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Myths About Lent

The season of Lent as celebrated in the Chaldean Church explained

Starting on Monday February 8 for the Chaldean rite, and on Ash Wednesday for the Latin rite, more than 1 billion Christians around the world enter the season of Lent, a time of solemn spiritual preparation for Easter, the culmination of the church’s calendar.

Despite its ancient history (Lent became standardized in the Catholic Church around the year 325) myths about Lenten traditions abound. Here are five of the most common, as well as one fact that may surprise you.

Myth 1:

Lent is 50 days.

Lent is 40 days but when counting the season of 7 weeks for the Chaldean tradition and 46 days Latin tradition, how do we end up with 40 days of lent?

The 40 days of fasting during Lent do not include 7 Sundays and the last three days before the resurrection Sunday (Thursday, Friday, and Saturday). Every Sunday, Christians commemorate the day of Christ’s resurrection, thus, Sunday by its nature is a day of joy and celebration. The Sundays during Lent are not prescribed days of fasting and abstinence, so meat is permitted.

Myth 2:

Lent ends on Easter Sunday.

Lent ends on Holy Thursday.

The season of Lent began on Monday, February 8 this year, and ends on Holy Thursday, March 24, which commemorates Jesus’ last supper with his disciples.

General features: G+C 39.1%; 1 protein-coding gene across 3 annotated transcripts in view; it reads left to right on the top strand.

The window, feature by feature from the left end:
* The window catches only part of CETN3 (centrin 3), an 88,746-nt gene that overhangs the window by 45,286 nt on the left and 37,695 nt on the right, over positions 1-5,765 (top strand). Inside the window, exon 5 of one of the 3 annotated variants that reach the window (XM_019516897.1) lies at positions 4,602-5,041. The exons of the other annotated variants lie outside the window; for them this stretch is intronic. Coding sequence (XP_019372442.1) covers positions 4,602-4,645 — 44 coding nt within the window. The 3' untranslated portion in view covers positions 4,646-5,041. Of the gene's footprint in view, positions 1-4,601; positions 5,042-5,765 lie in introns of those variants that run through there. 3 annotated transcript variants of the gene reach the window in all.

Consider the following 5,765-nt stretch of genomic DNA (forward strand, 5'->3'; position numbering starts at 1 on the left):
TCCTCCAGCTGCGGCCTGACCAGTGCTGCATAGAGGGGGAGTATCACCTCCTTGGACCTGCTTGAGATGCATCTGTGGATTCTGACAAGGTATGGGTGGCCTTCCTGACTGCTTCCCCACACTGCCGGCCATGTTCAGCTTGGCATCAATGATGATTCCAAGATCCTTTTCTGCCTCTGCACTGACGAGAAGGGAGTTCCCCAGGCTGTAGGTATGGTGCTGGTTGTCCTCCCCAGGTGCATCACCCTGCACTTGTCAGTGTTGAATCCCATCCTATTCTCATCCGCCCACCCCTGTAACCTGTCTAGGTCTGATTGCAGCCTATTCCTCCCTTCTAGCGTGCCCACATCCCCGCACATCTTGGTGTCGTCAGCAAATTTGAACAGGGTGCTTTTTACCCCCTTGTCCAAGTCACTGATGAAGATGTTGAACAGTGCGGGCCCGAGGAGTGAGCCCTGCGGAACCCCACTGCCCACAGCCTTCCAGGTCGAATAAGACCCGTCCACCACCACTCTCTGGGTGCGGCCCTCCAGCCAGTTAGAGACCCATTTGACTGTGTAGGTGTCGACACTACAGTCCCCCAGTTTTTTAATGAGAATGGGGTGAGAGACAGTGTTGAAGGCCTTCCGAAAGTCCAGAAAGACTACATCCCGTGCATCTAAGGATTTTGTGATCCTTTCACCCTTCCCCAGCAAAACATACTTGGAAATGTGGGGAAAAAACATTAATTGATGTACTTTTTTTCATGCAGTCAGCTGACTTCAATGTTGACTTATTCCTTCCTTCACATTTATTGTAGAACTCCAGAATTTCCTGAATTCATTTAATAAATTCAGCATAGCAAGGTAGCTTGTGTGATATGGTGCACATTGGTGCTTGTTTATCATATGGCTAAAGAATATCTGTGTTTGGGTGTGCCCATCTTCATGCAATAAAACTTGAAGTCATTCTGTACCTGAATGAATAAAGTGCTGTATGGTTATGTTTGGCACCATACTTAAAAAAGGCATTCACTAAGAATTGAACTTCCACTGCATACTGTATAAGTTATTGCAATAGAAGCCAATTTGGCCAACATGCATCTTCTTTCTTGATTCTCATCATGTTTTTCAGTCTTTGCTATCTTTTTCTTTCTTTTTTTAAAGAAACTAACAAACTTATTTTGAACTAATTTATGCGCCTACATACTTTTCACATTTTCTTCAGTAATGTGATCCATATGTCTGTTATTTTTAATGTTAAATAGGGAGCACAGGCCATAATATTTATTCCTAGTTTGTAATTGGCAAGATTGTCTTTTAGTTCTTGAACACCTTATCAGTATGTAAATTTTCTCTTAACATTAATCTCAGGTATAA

For Chaldeans, the three days of Easter begin with the evening Mass of the Lord’s Supper, and includes Passion Friday and Holy Saturday. It closes with evening prayer on Easter Sunday.

Myth 3:

Catholics abstain from meat during Lent.

Only on Fridays during Lent are Catholics required to abstain from meat in remembrance of the sacrifice Jesus made on Passion Friday. According to abstinence laws, meat includes warm-blooded animals and birds and dairy products. Fish and other cold-blooded animals are not prohibited.

Local Catholic bishops may determine specific prescripts about what foods are included in abstinence.

Myth 4:

The Pope decides the date of Easter.

Thanks in part to astronomers who figured out when all full moons would occur, for nearly 1,700 years Easter has fallen on the first Sunday after the Paschal, or Passover, full moon. The earliest possible date of Easter is March 22, and the latest is April 25.This year Easter is on March 27.

The way to calculate the date of Easter was determined at a meeting of church bishops and others called the Council of Nicea in 325 near Constantinople in what is now modern-day Turkey.

Myth 5:

Jesus went into the desert for 40 days before he was crucified.

Actually, Jesus spent 40 days in the desert before beginning his public ministry, several years before he was crucified.

The Gospels of Matthew, Mark and Luke — individual, yet similar, interpretations of Christ’s message — each tell of Jesus spending 40 days in the desert, where he fasted, prayed and was tempted by the devil. After this he went to Galilee where he called his first disciples and began his public ministry.

The 40 days of Lent are a time to remember and imitate the life and ministry of Jesus as Christians prepare to commemorate his death and resurrection at Easter.